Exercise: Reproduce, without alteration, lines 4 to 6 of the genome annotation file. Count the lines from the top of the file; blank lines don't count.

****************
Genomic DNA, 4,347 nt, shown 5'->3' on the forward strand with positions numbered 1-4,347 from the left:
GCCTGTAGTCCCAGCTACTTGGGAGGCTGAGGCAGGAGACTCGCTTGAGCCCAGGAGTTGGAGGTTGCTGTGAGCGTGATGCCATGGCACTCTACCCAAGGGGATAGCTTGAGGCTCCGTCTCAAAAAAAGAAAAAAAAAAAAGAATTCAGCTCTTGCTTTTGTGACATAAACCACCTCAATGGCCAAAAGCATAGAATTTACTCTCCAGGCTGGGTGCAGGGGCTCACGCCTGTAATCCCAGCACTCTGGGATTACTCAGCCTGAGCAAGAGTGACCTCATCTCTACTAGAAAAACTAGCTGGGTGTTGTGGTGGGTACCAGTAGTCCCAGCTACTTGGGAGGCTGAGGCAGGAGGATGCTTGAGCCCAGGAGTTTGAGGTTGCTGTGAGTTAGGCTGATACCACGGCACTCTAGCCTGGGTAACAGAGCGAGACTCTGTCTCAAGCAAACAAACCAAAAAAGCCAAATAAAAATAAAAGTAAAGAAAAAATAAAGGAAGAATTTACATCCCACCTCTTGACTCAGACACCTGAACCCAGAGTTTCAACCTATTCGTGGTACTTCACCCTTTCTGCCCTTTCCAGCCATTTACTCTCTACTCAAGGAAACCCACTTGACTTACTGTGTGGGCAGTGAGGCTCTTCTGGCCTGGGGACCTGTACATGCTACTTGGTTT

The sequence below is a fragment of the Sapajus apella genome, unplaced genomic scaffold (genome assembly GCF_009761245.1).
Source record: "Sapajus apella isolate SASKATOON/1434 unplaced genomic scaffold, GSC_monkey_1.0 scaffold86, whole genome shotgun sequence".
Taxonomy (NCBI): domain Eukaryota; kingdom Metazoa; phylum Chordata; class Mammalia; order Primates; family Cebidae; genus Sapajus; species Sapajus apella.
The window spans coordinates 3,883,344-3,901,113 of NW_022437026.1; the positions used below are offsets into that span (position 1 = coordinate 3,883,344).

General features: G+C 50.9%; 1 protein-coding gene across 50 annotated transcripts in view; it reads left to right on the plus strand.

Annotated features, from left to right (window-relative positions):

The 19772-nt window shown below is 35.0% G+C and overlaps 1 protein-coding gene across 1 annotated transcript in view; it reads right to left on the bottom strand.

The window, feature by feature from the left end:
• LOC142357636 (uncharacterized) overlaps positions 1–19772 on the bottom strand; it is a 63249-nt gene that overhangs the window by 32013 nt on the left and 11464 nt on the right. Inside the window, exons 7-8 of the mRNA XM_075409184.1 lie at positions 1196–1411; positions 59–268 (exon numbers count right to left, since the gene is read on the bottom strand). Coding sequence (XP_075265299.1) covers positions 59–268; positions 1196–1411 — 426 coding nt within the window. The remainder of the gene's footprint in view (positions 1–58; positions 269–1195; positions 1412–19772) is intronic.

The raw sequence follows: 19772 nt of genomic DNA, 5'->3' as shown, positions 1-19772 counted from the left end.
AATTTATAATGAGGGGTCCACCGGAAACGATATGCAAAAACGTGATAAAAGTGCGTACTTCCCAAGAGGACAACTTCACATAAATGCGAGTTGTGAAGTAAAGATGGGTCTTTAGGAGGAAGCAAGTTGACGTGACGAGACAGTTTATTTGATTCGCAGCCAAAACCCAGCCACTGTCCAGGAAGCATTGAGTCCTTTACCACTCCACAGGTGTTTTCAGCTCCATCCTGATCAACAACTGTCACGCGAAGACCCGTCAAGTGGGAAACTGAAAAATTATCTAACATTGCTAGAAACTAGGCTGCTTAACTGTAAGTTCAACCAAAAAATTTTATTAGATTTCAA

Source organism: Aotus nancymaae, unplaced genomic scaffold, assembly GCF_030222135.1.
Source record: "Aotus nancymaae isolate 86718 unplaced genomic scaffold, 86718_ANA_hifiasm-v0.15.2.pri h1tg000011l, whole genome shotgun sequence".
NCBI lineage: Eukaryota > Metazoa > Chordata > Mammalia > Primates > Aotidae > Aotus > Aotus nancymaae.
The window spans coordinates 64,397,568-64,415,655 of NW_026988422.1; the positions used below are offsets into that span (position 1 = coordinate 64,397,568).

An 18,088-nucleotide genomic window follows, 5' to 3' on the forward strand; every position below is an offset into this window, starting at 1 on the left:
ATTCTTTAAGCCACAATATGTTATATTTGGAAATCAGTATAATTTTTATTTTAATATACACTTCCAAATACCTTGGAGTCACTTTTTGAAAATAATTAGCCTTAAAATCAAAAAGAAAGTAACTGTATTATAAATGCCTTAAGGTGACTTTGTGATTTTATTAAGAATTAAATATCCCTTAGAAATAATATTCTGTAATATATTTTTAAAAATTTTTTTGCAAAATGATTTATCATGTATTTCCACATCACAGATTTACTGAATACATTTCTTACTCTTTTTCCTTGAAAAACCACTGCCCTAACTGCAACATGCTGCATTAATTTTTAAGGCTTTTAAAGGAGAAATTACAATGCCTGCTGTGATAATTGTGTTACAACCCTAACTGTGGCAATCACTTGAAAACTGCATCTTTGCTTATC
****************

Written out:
Source record: "Sapajus apella isolate SASKATOON/1434 unplaced genomic scaffold, GSC_monkey_1.0 scaffold86, whole genome shotgun sequence".
Taxonomy (NCBI): domain Eukaryota; kingdom Metazoa; phylum Chordata; class Mammalia; order Primates; family Cebidae; genus Sapajus; species Sapajus apella.
The window spans coordinates 3,883,344-3,901,113 of NW_022437026.1; the positions used below are offsets into that span (position 1 = coordinate 3,883,344).